Dialogues on Complexifying Care in ECE

Danielle Wittick is a Pedagogist with the Pedagogist Network of Ontario at NYAD Community Inc.

Gabrielle Monique Warren is a Pedagogist with the Pedagogist Network of Ontario and a doctoral student at the Ontario Institute for Studies in Education/University of Toronto.

Lisa Johnston is a Pedagogist with the Pedagogist Network of Ontario and a doctoral student at York University.

In her poem “My House,” Nikki Giovanni (1981) quips, “English isn’t a good language to express emotion through/Mostly I imagine/Because people try to speak English instead of trying to speak through it.” This conversation takes on the spirit of her words by taking up the concept of care in early childhood settings and challenging its underlying assumptions. In a time when we pedagogists are reckoning with a multiplicity of epistemologies and ontologies within educational spaces, how might we think about language in a way that both honours and brings us forward toward a more fulfilling future? How might futurity be derailed when there is an assumed unified definition of care? How do we materially see the variance of the care within ECE spaces? How might we interrogate the processes that create varying care definitions within those spaces? This piece emerged from conversations in our small group about the devaluation of care in early childhood education. What follows are excerpts from our discussions that wove together our varied contexts as we exchanged ideas and grappled with the concept of care.

In this conversation, we explore the concept of care within education and society as a pedagogical movement to interrogate how we take specific words and concepts for granted. We discuss the precarious nature of care under capitalism, the role of government in neglecting responsibilities, and the importance of redefining the title of early childhood educators. We also emphasize the interconnectedness of care and the need to move away from individualistic thinking. We introduce various authors and their perspectives on care, including Ruth Wilson Gilmore, Joan Tronto, Robyn Maynard, Leanne Simpson, bell hooks, and Maria Puig de la Bellacasa.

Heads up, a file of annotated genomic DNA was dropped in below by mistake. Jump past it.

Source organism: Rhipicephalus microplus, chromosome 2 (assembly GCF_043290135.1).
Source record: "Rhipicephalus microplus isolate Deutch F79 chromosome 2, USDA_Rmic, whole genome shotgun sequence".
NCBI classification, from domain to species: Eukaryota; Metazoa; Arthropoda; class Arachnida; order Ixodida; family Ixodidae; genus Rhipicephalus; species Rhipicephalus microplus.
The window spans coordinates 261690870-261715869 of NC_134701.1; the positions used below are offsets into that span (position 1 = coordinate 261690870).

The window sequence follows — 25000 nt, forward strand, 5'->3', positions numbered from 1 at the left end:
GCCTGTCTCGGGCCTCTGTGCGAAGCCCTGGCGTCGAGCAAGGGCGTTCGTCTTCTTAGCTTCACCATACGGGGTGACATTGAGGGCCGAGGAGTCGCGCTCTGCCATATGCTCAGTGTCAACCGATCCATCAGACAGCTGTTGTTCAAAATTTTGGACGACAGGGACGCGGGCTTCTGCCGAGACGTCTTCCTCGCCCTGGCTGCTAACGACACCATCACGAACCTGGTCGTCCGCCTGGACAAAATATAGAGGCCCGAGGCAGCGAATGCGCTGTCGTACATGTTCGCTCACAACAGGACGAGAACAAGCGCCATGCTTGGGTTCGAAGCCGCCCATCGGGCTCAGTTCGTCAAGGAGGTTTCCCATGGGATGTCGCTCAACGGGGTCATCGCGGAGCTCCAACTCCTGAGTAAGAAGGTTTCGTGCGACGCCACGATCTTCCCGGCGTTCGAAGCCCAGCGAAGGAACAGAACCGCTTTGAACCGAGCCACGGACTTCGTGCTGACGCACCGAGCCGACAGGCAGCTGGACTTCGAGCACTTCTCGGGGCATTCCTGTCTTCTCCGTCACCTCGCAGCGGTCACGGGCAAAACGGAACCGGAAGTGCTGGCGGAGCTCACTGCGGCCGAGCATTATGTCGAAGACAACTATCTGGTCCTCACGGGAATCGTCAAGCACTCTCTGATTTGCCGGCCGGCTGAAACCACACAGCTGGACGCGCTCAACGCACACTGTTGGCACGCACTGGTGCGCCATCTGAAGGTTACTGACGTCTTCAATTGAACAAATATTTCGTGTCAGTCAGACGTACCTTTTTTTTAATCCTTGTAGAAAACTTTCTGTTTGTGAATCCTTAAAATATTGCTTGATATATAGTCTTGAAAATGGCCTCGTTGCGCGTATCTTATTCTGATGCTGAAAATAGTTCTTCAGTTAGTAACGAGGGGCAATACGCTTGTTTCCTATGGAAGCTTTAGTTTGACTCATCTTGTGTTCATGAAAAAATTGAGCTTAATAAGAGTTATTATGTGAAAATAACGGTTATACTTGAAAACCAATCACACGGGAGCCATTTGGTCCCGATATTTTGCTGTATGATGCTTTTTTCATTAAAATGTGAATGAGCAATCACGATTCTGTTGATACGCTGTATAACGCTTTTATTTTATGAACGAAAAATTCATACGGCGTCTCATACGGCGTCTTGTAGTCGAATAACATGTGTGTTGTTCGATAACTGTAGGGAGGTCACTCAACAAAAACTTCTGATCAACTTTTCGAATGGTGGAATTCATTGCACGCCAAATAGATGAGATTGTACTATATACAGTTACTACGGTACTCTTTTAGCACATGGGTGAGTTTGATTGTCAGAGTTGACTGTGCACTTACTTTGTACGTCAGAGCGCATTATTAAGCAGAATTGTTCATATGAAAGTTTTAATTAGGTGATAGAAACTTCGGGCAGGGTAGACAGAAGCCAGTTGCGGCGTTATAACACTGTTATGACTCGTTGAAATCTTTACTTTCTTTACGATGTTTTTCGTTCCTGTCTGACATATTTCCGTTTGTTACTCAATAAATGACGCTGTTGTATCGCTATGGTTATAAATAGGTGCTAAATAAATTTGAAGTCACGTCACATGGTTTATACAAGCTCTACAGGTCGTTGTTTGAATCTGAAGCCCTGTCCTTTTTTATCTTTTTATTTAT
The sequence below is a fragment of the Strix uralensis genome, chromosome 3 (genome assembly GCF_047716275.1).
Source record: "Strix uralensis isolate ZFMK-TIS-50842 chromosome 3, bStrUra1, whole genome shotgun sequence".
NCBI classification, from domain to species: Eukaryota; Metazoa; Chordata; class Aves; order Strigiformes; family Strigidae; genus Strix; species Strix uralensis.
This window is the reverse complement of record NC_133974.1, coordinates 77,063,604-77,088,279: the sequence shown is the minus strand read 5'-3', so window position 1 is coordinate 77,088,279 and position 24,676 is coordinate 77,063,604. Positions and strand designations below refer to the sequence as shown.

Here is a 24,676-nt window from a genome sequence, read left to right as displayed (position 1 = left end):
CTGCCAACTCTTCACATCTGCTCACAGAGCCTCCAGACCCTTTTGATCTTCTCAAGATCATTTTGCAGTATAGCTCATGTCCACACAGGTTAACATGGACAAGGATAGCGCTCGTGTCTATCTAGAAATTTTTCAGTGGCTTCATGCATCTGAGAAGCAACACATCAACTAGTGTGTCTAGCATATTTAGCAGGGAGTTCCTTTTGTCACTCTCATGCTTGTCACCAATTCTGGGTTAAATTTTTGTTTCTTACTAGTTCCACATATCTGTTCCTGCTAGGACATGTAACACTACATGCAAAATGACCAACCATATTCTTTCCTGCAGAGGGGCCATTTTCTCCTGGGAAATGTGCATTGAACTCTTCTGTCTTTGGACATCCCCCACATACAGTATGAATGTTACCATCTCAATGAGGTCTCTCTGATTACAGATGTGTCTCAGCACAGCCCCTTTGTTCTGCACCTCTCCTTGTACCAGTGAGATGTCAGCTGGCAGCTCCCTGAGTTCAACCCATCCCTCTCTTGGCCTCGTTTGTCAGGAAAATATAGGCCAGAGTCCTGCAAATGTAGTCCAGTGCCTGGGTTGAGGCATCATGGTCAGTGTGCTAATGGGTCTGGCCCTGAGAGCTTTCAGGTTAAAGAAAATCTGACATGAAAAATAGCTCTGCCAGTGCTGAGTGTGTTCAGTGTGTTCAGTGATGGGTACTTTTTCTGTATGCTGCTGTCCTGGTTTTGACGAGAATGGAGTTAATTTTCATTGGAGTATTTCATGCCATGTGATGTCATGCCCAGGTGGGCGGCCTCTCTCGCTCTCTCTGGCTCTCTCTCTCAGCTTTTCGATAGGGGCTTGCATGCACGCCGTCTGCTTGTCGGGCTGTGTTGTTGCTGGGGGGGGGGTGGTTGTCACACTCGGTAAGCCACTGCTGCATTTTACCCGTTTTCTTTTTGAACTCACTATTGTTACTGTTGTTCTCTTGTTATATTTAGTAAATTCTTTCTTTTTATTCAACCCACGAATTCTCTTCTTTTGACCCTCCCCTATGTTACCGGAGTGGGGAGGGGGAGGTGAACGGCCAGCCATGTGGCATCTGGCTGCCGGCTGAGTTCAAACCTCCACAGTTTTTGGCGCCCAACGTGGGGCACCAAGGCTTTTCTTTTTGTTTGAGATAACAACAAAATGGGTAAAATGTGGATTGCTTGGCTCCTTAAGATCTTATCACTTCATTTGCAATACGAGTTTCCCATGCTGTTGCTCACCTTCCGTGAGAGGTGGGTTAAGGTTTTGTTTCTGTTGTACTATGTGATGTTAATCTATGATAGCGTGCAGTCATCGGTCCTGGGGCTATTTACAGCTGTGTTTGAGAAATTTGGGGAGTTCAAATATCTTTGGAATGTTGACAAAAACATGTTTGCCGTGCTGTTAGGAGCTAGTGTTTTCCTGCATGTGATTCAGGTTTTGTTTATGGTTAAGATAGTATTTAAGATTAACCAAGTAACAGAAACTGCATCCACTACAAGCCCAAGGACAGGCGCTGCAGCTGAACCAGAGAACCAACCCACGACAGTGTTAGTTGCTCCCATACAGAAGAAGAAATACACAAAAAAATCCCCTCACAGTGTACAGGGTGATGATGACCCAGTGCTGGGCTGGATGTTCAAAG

As pedagogists, we offer that it is vital to notice the interconnectedness of a child in space and place. The asymmetry in educational spaces and the exclusion of certain children based on their disabilities or immigrant status is also highlighted. We discuss how the harmful effects of universalism and the dominance of narratives rooted in white supremacist and capitalist logics must be resisted in favour of anti-capitalist and anti-colonial values of love, reciprocity, and mutual responsibility.

We end the conversation by discussing the intersection of pedagogy and care in education. We explore the need to move away from technical conceptions of care and instead engage with care that involves the heart, mind, and spirit. By questioning inherited narratives and embracing curiosity and openness in pedagogical gestures, we open a material space to reflect those we engage with.


Danielle: To start with, why is it that we need education to validate this word of care? Why do we not see care as something of value on its own?